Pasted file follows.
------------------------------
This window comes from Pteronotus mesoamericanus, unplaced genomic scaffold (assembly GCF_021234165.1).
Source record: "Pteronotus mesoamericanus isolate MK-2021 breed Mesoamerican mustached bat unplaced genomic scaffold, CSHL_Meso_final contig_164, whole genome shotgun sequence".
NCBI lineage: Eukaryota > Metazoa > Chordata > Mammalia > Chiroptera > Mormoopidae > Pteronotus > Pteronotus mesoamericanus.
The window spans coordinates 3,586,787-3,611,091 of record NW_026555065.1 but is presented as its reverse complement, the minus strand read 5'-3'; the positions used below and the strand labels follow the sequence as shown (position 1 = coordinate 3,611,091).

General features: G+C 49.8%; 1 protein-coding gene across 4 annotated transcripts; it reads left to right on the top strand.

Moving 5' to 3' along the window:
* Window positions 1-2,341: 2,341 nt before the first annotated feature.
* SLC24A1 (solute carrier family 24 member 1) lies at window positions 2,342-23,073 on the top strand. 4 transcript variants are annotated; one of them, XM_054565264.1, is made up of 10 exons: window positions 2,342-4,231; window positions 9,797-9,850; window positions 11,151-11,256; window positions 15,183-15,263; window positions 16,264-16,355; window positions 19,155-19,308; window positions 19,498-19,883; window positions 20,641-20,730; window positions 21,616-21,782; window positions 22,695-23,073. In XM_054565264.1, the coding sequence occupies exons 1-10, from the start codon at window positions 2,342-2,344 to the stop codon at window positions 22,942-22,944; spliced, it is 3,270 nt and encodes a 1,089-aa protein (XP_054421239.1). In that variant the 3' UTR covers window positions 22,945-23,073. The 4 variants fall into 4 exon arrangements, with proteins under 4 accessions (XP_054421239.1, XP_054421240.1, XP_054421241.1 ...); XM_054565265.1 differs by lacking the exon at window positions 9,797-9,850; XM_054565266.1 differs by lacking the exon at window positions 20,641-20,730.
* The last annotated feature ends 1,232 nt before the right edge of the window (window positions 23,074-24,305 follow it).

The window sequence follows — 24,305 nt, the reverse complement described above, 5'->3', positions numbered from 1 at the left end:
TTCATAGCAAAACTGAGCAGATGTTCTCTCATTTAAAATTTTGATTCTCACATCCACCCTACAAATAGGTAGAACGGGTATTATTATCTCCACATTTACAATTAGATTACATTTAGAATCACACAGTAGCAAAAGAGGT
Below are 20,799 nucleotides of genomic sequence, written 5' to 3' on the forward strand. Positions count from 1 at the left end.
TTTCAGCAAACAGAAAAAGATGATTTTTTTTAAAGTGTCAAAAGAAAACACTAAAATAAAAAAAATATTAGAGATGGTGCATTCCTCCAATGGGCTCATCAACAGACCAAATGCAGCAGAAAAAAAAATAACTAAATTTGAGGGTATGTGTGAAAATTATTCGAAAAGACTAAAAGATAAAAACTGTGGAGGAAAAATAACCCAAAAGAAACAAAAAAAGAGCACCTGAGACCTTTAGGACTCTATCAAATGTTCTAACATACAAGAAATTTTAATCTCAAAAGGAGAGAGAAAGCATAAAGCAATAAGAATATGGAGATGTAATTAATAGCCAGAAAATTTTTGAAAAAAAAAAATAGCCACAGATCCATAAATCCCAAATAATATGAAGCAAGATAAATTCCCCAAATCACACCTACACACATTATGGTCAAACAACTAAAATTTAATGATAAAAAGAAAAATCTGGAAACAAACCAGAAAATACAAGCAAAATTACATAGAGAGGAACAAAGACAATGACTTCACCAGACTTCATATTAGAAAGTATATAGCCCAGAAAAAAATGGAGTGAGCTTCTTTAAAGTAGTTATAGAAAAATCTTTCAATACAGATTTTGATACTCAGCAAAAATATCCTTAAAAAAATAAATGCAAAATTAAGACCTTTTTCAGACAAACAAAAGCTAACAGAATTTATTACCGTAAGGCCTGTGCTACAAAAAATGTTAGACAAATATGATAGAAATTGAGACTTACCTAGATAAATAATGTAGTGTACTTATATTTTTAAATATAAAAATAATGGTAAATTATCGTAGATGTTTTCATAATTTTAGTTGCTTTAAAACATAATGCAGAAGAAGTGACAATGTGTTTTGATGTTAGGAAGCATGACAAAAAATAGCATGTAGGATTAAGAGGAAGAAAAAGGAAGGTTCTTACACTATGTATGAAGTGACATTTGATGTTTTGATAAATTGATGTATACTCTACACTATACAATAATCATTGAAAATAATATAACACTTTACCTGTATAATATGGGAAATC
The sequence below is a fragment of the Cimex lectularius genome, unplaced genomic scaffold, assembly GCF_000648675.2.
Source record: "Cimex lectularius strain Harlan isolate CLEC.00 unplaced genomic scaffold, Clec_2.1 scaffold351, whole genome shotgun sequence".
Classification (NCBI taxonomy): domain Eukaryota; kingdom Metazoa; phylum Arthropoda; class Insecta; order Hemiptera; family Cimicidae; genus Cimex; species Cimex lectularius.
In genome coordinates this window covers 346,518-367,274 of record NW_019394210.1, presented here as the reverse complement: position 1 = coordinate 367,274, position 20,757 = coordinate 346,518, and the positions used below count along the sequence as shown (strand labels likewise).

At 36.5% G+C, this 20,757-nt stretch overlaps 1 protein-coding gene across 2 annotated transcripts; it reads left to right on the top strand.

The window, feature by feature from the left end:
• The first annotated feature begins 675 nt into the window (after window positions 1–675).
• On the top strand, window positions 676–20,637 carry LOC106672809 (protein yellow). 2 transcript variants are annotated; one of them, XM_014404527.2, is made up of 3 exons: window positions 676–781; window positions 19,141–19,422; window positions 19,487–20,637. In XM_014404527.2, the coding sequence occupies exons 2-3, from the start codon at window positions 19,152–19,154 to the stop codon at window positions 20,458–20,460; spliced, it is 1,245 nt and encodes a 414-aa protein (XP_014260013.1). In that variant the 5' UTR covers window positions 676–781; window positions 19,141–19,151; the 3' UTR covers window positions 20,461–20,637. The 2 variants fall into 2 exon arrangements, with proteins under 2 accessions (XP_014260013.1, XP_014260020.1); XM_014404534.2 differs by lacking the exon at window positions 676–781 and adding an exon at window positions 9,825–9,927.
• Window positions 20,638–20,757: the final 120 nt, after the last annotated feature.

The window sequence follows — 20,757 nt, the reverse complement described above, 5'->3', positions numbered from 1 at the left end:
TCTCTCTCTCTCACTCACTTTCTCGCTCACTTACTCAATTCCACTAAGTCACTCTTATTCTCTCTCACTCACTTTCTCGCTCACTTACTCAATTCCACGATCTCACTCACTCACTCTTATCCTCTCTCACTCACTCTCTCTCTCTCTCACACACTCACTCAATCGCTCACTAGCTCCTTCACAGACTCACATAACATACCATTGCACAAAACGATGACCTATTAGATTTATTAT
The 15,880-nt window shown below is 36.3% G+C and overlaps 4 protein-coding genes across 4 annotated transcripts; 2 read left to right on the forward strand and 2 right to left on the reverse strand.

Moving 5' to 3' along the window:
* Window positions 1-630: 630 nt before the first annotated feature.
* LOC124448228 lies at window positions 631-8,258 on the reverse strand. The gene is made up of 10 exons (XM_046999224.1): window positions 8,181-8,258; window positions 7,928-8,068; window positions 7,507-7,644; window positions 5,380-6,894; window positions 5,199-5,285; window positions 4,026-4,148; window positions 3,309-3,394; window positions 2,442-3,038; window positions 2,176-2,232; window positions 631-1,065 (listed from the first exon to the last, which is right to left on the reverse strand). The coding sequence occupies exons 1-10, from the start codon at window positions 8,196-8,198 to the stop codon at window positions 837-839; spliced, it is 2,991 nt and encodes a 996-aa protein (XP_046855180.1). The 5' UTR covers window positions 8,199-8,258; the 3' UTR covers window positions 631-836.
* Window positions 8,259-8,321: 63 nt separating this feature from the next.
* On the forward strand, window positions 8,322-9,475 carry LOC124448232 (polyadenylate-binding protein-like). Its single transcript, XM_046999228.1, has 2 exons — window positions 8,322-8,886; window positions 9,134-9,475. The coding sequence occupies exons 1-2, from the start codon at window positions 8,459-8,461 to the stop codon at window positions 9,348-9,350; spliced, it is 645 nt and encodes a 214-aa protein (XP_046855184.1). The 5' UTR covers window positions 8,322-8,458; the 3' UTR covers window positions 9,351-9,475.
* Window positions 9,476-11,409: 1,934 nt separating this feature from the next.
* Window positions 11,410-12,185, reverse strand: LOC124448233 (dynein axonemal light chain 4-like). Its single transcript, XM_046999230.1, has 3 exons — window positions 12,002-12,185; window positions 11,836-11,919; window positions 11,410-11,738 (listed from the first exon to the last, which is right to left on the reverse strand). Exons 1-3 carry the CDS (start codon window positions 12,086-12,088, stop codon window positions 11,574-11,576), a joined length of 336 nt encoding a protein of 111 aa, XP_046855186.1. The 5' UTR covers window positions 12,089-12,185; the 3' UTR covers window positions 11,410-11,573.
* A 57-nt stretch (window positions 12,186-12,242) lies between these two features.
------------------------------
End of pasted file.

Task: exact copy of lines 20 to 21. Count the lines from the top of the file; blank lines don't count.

• The first annotated feature begins 675 nt into the window (after window positions 1–675).
• On the top strand, window positions 676–20,637 carry LOC106672809 (protein yellow). 2 transcript variants are annotated; one of them, XM_014404527.2, is made up of 3 exons: window positions 676–781; window positions 19,141–19,422; window positions 19,487–20,637. In XM_014404527.2, the coding sequence occupies exons 2-3, from the start codon at window positions 19,152–19,154 to the stop codon at window positions 20,458–20,460; spliced, it is 1,245 nt and encodes a 414-aa protein (XP_014260013.1). In that variant the 5' UTR covers window positions 676–781; window positions 19,141–19,151; the 3' UTR covers window positions 20,461–20,637. The 2 variants fall into 2 exon arrangements, with proteins under 2 accessions (XP_014260013.1, XP_014260020.1); XM_014404534.2 differs by lacking the exon at window positions 676–781 and adding an exon at window positions 9,825–9,927.